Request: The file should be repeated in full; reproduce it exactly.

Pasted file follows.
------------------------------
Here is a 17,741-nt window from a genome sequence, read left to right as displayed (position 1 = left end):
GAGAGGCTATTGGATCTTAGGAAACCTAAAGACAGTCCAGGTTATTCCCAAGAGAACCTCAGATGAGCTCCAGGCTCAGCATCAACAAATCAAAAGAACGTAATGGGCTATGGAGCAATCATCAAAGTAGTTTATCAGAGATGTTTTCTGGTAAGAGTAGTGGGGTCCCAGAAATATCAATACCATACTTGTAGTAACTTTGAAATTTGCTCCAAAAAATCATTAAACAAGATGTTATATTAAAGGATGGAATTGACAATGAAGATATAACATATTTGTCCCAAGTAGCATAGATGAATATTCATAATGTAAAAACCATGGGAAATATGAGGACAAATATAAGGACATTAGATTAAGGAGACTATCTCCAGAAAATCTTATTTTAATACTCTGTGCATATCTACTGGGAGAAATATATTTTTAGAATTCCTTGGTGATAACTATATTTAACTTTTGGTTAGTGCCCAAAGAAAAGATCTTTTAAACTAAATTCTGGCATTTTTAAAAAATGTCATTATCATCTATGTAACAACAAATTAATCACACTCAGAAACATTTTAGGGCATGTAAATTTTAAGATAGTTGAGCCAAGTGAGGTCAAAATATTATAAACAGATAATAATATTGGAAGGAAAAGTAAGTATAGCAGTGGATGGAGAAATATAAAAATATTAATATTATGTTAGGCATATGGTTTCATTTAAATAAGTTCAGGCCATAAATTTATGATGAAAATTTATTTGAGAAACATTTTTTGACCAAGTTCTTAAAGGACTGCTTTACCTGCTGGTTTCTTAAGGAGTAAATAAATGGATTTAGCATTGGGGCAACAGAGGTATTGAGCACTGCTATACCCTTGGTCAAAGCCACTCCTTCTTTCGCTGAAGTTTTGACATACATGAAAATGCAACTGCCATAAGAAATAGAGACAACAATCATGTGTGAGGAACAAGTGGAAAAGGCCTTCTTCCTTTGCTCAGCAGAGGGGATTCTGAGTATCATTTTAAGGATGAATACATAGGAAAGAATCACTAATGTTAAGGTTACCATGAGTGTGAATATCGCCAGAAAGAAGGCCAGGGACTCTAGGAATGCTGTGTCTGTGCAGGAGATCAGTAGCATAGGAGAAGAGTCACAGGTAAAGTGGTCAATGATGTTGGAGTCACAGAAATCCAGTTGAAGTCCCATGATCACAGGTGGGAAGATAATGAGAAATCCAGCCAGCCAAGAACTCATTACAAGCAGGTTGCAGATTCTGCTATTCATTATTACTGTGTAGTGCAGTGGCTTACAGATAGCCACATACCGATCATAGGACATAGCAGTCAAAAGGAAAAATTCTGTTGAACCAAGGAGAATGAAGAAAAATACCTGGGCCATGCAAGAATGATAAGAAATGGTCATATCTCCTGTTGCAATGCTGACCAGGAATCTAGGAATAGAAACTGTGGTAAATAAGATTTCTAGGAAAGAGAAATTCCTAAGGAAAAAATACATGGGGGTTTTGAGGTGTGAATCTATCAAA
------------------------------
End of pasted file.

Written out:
Here is a 17,741-nt window from a genome sequence, read left to right as displayed (position 1 = left end):
GAGAGGCTATTGGATCTTAGGAAACCTAAAGACAGTCCAGGTTATTCCCAAGAGAACCTCAGATGAGCTCCAGGCTCAGCATCAACAAATCAAAAGAACGTAATGGGCTATGGAGCAATCATCAAAGTAGTTTATCAGAGATGTTTTCTGGTAAGAGTAGTGGGGTCCCAGAAATATCAATACCATACTTGTAGTAACTTTGAAATTTGCTCCAAAAAATCATTAAACAAGATGTTATATTAAAGGATGGAATTGACAATGAAGATATAACATATTTGTCCCAAGTAGCATAGATGAATATTCATAATGTAAAAACCATGGGAAATATGAGGACAAATATAAGGACATTAGATTAAGGAGACTATCTCCAGAAAATCTTATTTTAATACTCTGTGCATATCTACTGGGAGAAATATATTTTTAGAATTCCTTGGTGATAACTATATTTAACTTTTGGTTAGTGCCCAAAGAAAAGATCTTTTAAACTAAATTCTGGCATTTTTAAAAAATGTCATTATCATCTATGTAACAACAAATTAATCACACTCAGAAACATTTTAGGGCATGTAAATTTTAAGATAGTTGAGCCAAGTGAGGTCAAAATATTATAAACAGATAATAATATTGGAAGGAAAAGTAAGTATAGCAGTGGATGGAGAAATATAAAAATATTAATATTATGTTAGGCATATGGTTTCATTTAAATAAGTTCAGGCCATAAATTTATGATGAAAATTTATTTGAGAAACATTTTTTGACCAAGTTCTTAAAGGACTGCTTTACCTGCTGGTTTCTTAAGGAGTAAATAAATGGATTTAGCATTGGGGCAACAGAGGTATTGAGCACTGCTATACCCTTGGTCAAAGCCACTCCTTCTTTCGCTGAAGTTTTGACATACATGAAAATGCAACTGCCATAAGAAATAGAGACAACAATCATGTGTGAGGAACAAGTGGAAAAGGCCTTCTTCCTTTGCTCAGCAGAGGGGATTCTGAGTATCATTTTAAGGATGAATACATAGGAAAGAATCACTAATGTTAAGGTTACCATGAGTGTGAATATCGCCAGAAAGAAGGCCAGGGACTCTAGGAATGCTGTGTCTGTGCAGGAGATCAGTAGCATAGGAGAAGAGTCACAGGTAAAGTGGTCAATGATGTTGGAGTCACAGAAATCCAGTTGAAGTCCCATGATCACAGGTGGGAAGATAATGAGAAATCCAGCCAGCCAAGAACTCATTACAAGCAGGTTGCAGATTCTGCTATTCATTATTACTGTGTAGTGCAGTGGCTTACAGATAGCCACATACCGATCATAGGACATAGCAGTCAAAAGGAAAAATTCTGTTGAACCAAGGAGAATGAAGAAAAATACCTGGGCCATGCAAGAATGATAAGAAATGGTCATATCTCCTGTTGCAATGCTGACCAGGAATCTAGGAATAGAAACTGTGGTAAATAAGATTTCTAGGAAAGAGAAATTCCTAAGGAAAAAATACATGGGGGTTTTGAGGTGTGAATCTATCAAA